• practice skills that you will need after your education

Problem-based learning is definitely a non-traditional way of learning in the classroom.  Instead of prepared content being delivered in the classroom, students are asked to decipher which content they need to learn by deciding what they need to know to solve a problem.  

It’s difficult to comment on it since I have not tried this method in my classroom.  But it certainly is an interesting way to approach content teaching.  It sounds like it would be something that the students would be more motivated to learn as they would be the ones deciding what they need to learn.  But, I can also see a need for greater teacher-involvement as the students will need guidance in which content would be useful to solve their problem and also to know what is available for them.

I also foresee a lot of prerequisite skills that the students will need:  Critical thinking skills and research skills are a few of the skills that would be needed to have a successful problem-based learning experience.  Especially with younger students, there would need to be a lot of guidance and direct instructions on critical thinking skills as the students would not only need to analyse different solutions but understand and articulate why one would work better than another.

Working collaboratively would be another vital skill the students would need to develop in the process of problem solving as well.  The above mentioned article discusses how students in groups can utilise each other’s strengths and even in that, the students would have to have the skills to recognise what strengths are needed and then know how they would know someone has those strengths.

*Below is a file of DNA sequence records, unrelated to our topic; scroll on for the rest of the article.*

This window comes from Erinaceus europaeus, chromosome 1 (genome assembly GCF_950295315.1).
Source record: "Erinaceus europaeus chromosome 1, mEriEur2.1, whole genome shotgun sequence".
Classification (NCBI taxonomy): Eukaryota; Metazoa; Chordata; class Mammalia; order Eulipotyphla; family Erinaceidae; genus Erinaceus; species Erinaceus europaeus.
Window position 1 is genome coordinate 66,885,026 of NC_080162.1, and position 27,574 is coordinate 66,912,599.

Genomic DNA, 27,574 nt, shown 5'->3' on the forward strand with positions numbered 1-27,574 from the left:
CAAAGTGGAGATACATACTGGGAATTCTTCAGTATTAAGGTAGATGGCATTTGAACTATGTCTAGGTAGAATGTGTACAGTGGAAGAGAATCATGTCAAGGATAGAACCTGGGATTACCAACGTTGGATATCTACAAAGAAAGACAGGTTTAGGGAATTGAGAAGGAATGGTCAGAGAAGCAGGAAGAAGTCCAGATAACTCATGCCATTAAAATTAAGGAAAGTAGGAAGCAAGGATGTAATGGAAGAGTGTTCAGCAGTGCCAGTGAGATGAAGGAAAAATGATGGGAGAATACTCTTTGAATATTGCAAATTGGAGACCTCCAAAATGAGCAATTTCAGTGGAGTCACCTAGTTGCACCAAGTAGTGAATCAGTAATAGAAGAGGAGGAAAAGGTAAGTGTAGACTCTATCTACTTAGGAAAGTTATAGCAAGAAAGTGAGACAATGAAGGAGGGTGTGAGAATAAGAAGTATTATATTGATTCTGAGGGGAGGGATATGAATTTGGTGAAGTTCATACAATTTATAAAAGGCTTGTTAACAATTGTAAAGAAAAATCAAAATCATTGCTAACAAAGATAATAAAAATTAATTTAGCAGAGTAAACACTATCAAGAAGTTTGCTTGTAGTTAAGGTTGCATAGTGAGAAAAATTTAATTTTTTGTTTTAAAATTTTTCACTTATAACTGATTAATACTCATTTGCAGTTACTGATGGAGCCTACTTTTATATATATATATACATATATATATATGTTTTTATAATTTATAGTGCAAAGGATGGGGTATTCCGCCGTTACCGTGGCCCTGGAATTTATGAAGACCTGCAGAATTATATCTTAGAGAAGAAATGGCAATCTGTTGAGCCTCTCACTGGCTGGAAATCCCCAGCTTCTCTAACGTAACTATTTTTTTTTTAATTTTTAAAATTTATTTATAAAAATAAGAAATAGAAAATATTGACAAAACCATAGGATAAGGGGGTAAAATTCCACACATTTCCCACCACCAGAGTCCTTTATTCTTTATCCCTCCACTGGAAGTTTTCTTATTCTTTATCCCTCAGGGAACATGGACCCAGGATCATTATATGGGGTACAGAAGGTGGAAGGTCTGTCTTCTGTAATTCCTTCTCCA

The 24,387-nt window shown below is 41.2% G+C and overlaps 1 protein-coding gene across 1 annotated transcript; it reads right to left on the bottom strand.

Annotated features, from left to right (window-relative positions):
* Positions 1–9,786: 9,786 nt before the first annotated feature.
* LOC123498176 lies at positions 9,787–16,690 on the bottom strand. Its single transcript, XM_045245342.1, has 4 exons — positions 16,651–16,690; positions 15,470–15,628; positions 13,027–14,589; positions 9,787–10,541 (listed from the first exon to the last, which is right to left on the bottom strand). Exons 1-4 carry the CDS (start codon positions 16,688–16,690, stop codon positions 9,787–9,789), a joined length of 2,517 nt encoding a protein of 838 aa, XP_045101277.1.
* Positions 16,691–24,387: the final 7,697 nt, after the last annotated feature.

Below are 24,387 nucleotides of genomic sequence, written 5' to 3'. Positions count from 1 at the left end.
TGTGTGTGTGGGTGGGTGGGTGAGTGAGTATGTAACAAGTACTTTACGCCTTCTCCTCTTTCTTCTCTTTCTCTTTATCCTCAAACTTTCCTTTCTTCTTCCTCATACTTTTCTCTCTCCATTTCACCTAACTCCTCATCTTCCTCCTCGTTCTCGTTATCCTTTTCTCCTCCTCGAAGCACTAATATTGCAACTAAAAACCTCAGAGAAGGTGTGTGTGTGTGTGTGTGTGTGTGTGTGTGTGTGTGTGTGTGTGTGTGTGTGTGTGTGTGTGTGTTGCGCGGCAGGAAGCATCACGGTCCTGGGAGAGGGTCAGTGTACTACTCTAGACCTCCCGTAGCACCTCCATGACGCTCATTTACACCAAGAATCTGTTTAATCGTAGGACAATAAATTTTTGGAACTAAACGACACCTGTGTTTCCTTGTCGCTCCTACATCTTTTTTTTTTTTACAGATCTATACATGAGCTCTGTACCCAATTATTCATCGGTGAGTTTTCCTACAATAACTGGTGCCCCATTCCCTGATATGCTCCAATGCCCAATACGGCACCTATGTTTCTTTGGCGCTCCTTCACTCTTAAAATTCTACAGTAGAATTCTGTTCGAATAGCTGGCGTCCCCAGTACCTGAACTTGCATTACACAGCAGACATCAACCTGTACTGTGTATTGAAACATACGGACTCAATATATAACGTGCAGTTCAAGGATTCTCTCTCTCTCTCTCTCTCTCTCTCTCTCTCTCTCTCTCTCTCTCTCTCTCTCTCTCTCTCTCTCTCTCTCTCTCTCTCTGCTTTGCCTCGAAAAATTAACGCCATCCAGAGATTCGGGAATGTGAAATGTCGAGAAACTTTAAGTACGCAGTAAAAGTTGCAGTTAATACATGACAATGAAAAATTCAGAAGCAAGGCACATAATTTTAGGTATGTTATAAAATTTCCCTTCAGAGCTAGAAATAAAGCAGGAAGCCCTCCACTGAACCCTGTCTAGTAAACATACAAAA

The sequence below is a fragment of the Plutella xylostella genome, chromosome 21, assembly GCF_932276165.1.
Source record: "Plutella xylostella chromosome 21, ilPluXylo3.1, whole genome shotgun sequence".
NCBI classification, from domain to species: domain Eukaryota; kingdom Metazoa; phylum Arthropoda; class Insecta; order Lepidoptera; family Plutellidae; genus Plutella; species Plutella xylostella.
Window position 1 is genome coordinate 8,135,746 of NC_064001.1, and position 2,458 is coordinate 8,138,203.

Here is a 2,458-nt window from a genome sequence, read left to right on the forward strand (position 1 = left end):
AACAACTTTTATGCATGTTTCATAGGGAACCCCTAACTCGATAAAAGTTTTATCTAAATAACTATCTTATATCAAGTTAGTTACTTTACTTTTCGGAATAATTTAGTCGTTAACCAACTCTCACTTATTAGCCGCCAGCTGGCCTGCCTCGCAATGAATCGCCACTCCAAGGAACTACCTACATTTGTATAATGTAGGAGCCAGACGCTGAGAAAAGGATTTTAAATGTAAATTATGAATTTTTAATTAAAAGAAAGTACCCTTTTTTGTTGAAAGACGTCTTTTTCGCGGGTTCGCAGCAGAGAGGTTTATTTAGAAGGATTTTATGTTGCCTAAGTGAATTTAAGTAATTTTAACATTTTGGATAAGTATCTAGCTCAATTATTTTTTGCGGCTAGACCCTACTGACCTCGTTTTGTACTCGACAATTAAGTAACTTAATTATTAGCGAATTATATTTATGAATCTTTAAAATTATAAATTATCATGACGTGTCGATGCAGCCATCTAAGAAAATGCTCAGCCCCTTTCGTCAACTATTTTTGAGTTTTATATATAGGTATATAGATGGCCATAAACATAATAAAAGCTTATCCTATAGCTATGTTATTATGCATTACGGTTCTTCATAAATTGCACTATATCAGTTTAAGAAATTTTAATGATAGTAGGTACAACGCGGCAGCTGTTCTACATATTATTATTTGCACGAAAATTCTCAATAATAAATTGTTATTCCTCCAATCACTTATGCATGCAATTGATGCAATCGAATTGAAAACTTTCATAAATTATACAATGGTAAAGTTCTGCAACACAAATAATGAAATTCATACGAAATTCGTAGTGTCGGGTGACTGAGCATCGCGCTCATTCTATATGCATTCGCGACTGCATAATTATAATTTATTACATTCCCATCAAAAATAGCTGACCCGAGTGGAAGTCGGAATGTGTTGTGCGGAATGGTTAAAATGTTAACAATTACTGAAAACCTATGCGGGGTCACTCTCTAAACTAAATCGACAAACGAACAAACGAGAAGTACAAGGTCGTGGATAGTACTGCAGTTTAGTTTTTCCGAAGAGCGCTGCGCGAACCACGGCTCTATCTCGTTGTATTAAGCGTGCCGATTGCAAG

How I would implement technology when practising problem-based learning:

1.  The most obvious way technology will be implemented is the research part.  Even with understanding what a problem is, if there’s a concept that is foreign to the students, they will need to find out and understand what it is before trying to find the solution to the problem.

2.  Technology can also be used to aid the process of finding the solution.  I would use tools such as google drive for:  note-taking, presenting, collaborating via internet or even video chatting etc.

3.  Being able to have access to someone famous is another huge advantage to internet.  Students will be able to contact an expert on their problem or an aspect of their problem via the social media (e.g. twitter)

4.  Presentation of the solution – web tool can be used for a more effective presentation.

This method of teaching is something I would absolutely love to try and see the effects of it in student learning.  Since I think from an elementary teacher’s perspective, I do see that at least initially, problem-based learning would be a huge learning curve for my students and also for myself as the teacher.  But, I can also see that it provides huge opportunity for necessary growth in the students as learners.




Course 5 is going to be tough for me.  Let me start with that.  It’s going to be tough because I’m no longer in a classroom.  As a result of series of events (like getting engaged to someone who lives across the globe) I had to quit my job and move.  And because I can’t work until I get my work permit, I’m kind of stuck.  This may be a greater challenge for me and a chance for me to be even more creative.  So.  Here are some possibilities that I might try.

‘Lack of class’ problem –